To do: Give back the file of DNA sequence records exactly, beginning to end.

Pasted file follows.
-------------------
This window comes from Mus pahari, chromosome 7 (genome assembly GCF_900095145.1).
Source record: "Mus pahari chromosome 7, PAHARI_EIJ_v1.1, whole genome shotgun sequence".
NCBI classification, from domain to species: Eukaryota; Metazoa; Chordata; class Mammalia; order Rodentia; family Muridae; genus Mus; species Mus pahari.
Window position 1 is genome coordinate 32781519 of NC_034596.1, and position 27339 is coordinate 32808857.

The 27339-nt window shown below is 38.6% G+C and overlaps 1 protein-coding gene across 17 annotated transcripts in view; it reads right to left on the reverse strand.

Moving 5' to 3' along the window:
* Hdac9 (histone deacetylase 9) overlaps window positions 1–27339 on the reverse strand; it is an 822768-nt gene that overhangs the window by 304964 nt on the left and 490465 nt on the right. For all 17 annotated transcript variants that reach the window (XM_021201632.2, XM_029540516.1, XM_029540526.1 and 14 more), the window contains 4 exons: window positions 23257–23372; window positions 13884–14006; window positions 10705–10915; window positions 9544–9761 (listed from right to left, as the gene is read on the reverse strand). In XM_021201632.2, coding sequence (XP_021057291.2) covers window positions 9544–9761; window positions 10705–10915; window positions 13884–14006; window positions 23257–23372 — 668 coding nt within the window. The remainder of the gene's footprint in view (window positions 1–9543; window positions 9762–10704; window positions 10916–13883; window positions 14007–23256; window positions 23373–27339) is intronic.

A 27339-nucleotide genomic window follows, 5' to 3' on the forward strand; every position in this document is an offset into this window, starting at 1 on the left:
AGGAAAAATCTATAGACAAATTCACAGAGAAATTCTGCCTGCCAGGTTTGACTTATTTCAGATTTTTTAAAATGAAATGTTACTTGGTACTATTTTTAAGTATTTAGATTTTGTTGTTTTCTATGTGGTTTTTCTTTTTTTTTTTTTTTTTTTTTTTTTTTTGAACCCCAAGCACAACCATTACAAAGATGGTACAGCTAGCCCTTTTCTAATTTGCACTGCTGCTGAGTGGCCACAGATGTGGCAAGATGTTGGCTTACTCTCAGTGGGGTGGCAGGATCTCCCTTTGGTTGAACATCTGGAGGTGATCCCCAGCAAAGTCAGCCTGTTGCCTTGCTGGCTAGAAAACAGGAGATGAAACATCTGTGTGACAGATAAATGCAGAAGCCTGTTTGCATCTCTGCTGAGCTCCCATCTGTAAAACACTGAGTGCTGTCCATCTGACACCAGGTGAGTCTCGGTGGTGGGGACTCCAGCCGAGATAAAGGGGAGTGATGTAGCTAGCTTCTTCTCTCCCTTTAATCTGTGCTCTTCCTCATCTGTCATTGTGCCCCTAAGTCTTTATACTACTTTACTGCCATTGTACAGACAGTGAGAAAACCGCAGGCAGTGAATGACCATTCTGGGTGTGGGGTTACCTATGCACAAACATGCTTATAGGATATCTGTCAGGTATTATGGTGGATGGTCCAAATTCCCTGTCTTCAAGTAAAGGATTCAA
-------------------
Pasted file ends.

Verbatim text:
This window comes from Mus pahari, chromosome 7 (genome assembly GCF_900095145.1).
Source record: "Mus pahari chromosome 7, PAHARI_EIJ_v1.1, whole genome shotgun sequence".
NCBI classification, from domain to species: Eukaryota; Metazoa; Chordata; class Mammalia; order Rodentia; family Muridae; genus Mus; species Mus pahari.
Window position 1 is genome coordinate 32781519 of NC_034596.1, and position 27339 is coordinate 32808857.

The 27339-nt window shown below is 38.6% G+C and overlaps 1 protein-coding gene across 17 annotated transcripts in view; it reads right to left on the reverse strand.

Moving 5' to 3' along the window:
* Hdac9 (histone deacetylase 9) overlaps window positions 1–27339 on the reverse strand; it is an 822768-nt gene that overhangs the window by 304964 nt on the left and 490465 nt on the right. For all 17 annotated transcript variants that reach the window (XM_021201632.2, XM_029540516.1, XM_029540526.1 and 14 more), the window contains 4 exons: window positions 23257–23372; window positions 13884–14006; window positions 10705–10915; window positions 9544–9761 (listed from right to left, as the gene is read on the reverse strand). In XM_021201632.2, coding sequence (XP_021057291.2) covers window positions 9544–9761; window positions 10705–10915; window positions 13884–14006; window positions 23257–23372 — 668 coding nt within the window. The remainder of the gene's footprint in view (window positions 1–9543; window positions 9762–10704; window positions 10916–13883; window positions 14007–23256; window positions 23373–27339) is intronic.

A 27339-nucleotide genomic window follows, 5' to 3' on the forward strand; every position in this document is an offset into this window, starting at 1 on the left:
AGGAAAAATCTATAGACAAATTCACAGAGAAATTCTGCCTGCCAGGTTTGACTTATTTCAGATTTTTTAAAATGAAATGTTACTTGGTACTATTTTTAAGTATTTAGATTTTGTTGTTTTCTATGTGGTTTTTCTTTTTTTTTTTTTTTTTTTTTTTTTTTTGAACCCCAAGCACAACCATTACAAAGATGGTACAGCTAGCCCTTTTCTAATTTGCACTGCTGCTGAGTGGCCACAGATGTGGCAAGATGTTGGCTTACTCTCAGTGGGGTGGCAGGATCTCCCTTTGGTTGAACATCTGGAGGTGATCCCCAGCAAAGTCAGCCTGTTGCCTTGCTGGCTAGAAAACAGGAGATGAAACATCTGTGTGACAGATAAATGCAGAAGCCTGTTTGCATCTCTGCTGAGCTCCCATCTGTAAAACACTGAGTGCTGTCCATCTGACACCAGGTGAGTCTCGGTGGTGGGGACTCCAGCCGAGATAAAGGGGAGTGATGTAGCTAGCTTCTTCTCTCCCTTTAATCTGTGCTCTTCCTCATCTGTCATTGTGCCCCTAAGTCTTTATACTACTTTACTGCCATTGTACAGACAGTGAGAAAACCGCAGGCAGTGAATGACCATTCTGGGTGTGGGGTTACCTATGCACAAACATGCTTATAGGATATCTGTCAGGTATTATGGTGGATGGTCCAAATTCCCTGTCTTCAAGTAAAGGATTCAA